A LOVING brother has paid tribute to a ‘real family man’ who died after walking into the path on an oncoming lorry on the A27.
Alan Potter, a 45-year-old father of two from Portsmouth, was suffering from depression at the time of his death, an inquest heard on Tuesday.
“He ran from a standing start into the middle of the carriageway,” said Andrew Day, the lorry driver who hit Mr Potter three-and-a-half miles outside Chichester.
“I was looking for something that would warrant him running out – something important enough to retrieve.
“I didn’t see the lay-by where his car was parked until I was on top of it. It was dark.
“I eased off the throttle – but I was fully loaded with plaster board so couldn’t stamp on the brakes. I would’ve jack-knifed.
“He ran out, saw I was boxed in and took a step back in my path. I was in shock.”
The inquest heard Mr Potter had already stepped out in front of traffic earlier in the morning of January 22.
Van driver Andrew Norris was driving down the eastbound carriageway towards Chichester when he saw a dark figure step out into the road in front of him.
“As Alan was coming towards me I had nowhere else to go, but I managed to make that extra move to go around him,” said Mr Norris.
“He braced himself. He was surprised, he thought there was going to be a collision. I didn’t know what he was doing.”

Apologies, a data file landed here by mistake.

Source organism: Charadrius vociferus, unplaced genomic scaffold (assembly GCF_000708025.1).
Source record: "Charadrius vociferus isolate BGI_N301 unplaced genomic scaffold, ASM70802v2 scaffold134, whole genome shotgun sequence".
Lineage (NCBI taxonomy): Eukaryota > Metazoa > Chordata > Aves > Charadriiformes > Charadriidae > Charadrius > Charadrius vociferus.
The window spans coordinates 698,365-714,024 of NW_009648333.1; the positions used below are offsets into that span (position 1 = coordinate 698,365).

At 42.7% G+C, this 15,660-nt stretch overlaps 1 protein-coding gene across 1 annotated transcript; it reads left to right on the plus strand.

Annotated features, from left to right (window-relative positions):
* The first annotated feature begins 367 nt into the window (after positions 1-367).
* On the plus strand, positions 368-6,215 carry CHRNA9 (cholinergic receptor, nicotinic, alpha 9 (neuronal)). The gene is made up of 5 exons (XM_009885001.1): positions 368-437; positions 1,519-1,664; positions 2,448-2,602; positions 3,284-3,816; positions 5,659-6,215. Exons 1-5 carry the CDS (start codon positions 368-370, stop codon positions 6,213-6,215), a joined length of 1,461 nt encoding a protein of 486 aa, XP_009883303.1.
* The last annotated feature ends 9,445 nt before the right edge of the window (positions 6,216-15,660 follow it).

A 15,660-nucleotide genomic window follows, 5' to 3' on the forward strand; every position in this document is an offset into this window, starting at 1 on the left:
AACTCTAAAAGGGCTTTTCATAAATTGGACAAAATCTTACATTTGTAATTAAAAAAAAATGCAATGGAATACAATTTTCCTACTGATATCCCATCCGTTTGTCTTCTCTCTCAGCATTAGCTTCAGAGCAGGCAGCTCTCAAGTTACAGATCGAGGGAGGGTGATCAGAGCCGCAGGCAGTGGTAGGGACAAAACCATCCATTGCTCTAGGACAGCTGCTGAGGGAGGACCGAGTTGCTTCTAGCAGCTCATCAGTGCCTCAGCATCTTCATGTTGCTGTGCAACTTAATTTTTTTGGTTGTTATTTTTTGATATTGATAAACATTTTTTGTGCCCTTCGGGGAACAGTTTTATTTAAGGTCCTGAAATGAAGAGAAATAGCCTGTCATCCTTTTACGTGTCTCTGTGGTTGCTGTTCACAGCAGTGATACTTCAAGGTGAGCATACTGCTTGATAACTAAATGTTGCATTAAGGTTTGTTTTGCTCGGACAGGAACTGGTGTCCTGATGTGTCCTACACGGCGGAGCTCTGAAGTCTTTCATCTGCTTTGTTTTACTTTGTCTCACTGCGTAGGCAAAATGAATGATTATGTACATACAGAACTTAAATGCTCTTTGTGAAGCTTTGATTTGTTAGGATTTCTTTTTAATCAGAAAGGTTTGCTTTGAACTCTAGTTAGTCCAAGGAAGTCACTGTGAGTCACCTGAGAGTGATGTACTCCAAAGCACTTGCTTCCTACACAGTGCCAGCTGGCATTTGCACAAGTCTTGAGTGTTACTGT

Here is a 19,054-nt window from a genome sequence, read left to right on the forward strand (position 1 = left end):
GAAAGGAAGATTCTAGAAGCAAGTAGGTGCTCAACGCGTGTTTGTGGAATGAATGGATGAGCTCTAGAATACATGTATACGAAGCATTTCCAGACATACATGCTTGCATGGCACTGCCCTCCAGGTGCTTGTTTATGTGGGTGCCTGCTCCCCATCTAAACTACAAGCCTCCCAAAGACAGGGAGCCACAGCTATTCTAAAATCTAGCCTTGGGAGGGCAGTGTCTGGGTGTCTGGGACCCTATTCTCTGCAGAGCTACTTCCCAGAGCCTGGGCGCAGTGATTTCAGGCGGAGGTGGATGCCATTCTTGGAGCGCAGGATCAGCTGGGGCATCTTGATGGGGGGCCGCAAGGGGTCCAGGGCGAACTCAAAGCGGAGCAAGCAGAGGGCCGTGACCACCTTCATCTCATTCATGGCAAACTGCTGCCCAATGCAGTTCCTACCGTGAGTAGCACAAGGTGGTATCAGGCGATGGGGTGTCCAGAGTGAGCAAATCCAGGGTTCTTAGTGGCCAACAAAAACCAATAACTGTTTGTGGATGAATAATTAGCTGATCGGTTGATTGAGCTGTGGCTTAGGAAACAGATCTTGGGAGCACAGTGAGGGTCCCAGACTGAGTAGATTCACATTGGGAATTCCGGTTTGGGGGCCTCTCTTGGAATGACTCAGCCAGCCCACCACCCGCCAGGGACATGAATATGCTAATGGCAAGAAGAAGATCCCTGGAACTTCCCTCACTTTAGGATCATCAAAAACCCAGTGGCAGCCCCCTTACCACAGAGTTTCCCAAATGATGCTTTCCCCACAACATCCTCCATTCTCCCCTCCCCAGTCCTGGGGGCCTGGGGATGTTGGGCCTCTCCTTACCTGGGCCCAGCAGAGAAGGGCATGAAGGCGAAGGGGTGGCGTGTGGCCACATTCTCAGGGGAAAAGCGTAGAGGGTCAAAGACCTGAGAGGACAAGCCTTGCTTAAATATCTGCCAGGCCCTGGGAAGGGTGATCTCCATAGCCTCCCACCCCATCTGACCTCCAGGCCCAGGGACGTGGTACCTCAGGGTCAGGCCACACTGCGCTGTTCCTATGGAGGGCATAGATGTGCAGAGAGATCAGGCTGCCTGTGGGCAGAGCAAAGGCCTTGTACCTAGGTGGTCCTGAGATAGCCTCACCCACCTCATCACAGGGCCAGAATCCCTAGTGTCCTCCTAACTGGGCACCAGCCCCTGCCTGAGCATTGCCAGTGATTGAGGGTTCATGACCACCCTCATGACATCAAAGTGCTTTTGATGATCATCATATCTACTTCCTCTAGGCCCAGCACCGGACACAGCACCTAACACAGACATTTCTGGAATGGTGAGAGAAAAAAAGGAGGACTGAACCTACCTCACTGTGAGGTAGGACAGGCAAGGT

During the inquest into Mr Potter’s death, held at Edes House in Chichester, the court heard how Mr Potter, who was divorced, had ‘seemed sad’ the night before his death.
“He said he felt suicidal in the past,” said Amy Jennings, Mr Potter’s lodger. “He said it was his children who had kept him going. He was very close to his family.”
Mr Potter, who was a cable layer for Southern Electric, was reviewed by mental-health teams just days before his death.
Dean Potter paid tribute to his brother Alan, praising his ‘get up and go attitude to life’. “He was proud and independent. My brother would drop everything to help a friend or family member. He adored his boys. He was a fantastic provider.
“He found going through his divorce hard. He didn’t want tea and sympathy, he just wanted someone to listen to him. He was starting to enjoy life more. He enjoyed boys’ toys and having fun.”
Mr Potter said the last time his brother and nephews came round they had a cup of tea and parted with the normal ‘see you later’.
Recording a verdict of suicide, Elisabeth Bussey-Jones, deputy assistant coroner, said Mr Potter’s death was ‘extremely sad’. “Our thoughts go to all of you, and also to his two sons who have lost a father and a life with him,” she said.
Mrs Bussey-Jones praised the courage and efforts of everyone at the scene, including a 14-year-old boy who tried to revive Mr Potter.